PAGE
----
Netflix starts the new year with a big name in a big adaptation. The Pale Blue Eye (arriving Friday, January 6, 2023) finds Christian Bale leading a murder mystery as an 1830's detective, who just so happens to be aided by a young Edgar Allen Poe.
Much more adaptable than the film that dropped last week (White Noise arrived with a suitable amount of doubt and suspicion), The Pale Blue Eye isn't a two-person film, though. Far from it, in fact, Bale and co-star Harry Melling (who some may remember as Dudley Dursley from the Harry Potter films), are aided by an all-star cast.
That cast includes Gillian Anderson (a Netflix alum from Sex Education), musician and actress Charlotte Gainsbourg, MCU vet Toby Jones and even Robert Duvall.
But none of the above answers the question you're likely wondering. So let's find out if you should watch Netflix's The Pale Blue Eye. If not, well, Netflix mysteries aren't in short supply right now, as there's always Glass Onion: A Knives Out Mystery — we've seen it twice, and can attest it's one of the best movies on Netflix.
What is The Pale Blue Eye all about?
Winter at the United States Military Academy at West Point finds a series of murders that need solving. Christian Bale stars as Detective Augustus Landor, leading this adaptation of Louis Bayard's novel of the same name.
Landor arrives with a reputation for getting answers with his intimating nature, and he's here to figure out if a cadet actually hung himself — as he was found that way. The academy believes that's not the case, due to a particularly grim detail about the telltale heart.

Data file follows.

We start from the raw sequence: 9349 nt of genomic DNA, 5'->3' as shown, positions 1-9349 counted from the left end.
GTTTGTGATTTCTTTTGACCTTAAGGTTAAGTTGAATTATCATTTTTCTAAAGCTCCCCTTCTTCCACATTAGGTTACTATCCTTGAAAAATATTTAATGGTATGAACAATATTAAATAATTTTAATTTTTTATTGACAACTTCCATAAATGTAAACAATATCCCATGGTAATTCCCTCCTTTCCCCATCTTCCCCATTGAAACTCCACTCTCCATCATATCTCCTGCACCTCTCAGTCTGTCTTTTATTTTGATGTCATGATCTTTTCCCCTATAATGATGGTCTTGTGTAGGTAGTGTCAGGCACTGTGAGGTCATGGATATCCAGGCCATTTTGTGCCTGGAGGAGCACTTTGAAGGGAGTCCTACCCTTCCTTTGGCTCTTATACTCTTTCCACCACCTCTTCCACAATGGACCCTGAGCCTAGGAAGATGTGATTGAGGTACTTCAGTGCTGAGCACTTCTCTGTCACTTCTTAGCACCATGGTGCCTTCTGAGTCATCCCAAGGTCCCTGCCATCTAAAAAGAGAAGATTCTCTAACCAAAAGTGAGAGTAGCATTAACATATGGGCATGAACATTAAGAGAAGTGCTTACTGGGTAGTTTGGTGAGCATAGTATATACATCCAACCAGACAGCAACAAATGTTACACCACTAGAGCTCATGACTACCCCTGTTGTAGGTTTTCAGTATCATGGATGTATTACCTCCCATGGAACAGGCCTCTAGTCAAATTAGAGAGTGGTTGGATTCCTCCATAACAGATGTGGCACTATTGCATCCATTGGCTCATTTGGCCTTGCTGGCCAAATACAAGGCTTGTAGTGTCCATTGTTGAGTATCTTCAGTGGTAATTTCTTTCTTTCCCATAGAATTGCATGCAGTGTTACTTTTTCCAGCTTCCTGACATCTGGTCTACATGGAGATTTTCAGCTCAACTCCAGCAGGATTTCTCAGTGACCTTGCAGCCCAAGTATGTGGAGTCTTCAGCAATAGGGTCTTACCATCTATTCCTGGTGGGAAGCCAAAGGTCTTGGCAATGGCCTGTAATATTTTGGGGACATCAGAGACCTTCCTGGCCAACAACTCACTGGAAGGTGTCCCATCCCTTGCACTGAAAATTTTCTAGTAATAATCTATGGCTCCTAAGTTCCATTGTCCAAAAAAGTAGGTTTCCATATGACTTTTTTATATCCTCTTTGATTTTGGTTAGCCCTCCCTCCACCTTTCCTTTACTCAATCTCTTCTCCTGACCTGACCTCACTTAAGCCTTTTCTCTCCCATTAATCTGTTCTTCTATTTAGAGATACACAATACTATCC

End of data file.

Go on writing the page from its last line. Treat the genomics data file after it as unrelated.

Melling's Poe is a cadet at the academy, and Landor needs his help in scrounging for information among his peers. A book suggesting supernatural foul play is found, and answers don't seem particularly simple.
All with an icy backdrop in upstate New York — and more deaths after the one that brings Landor to the scene.
The Pale Blue Eye reviews: What the critics say
At the time of writing this story, The Pale Blue Eye has amassed a 60% score on review aggregation site Rotten Tomatoes. Going through the reviews, that score translates to "there's a good movie here, but it's not perfect.
In terms of what critics liked, Richard Roeper at the Chicago Sun-Times praises Bale's performance, writing that "we [the audience] believe every inch of his portrayal. Even when writer-director Cooper’s adaptation of Louis Bayard’s acclaimed novel takes some insanely big dramatic swings and doesn’t always connect, Bale is immersed in his performance — equally powerful when he’s quietly revealing a painful moment from his past or exploding with the earth-shattering rage."
The Guardian's Peter Bradshaw doesn't have a whole lot of criticism for the movie, but he calls The Pale Blue Eye an "entertaining piece of counter-factual noir." And the Associated Press' Mark Kennedy writes that "The film has a few odd jumps and seemingly comes to a fiery conclusion — finally some warmth, good God — but it’s a false ending. A much better one awaits, one that’s unexpected and very, very satisfying. Stay to the end — as long as you’re bundled up."
As for the nay-sayers, David Rooney of The Hollywood Reporter writes that its "storytelling is stilted and uninvolving" before stating that "the limply anticlimactic fiery outcome of the investigation makes it obvious that further revelations are still to come."
Courtney Howard of AV Club declared "The unrelentingly bleak material fails to provide more than a straightforward whodunit with a tacked-on reveal relying on frustrating contrivances. We don’t see its biggest twist coming — and, as it turns out, that’s the problem." in her C-graded review.
Should you stream The Pale Blue Eye on Netflix?
How much do you enjoy Christian Bale doing what Christian Bale does best? If you love to see an actor firmly entrenched in a performance, and you're up for a wintry mystery? The Pale Blue Eye definitely seems worth a gander.
What's interesting, though, is how little I've read about the performance of Mr. Melling. The once-Dudley Dursley gets notes here and there that his performance is suitable, but going into The Pale Blue Eye and expecting a lot of Poe sounds like a bad plan.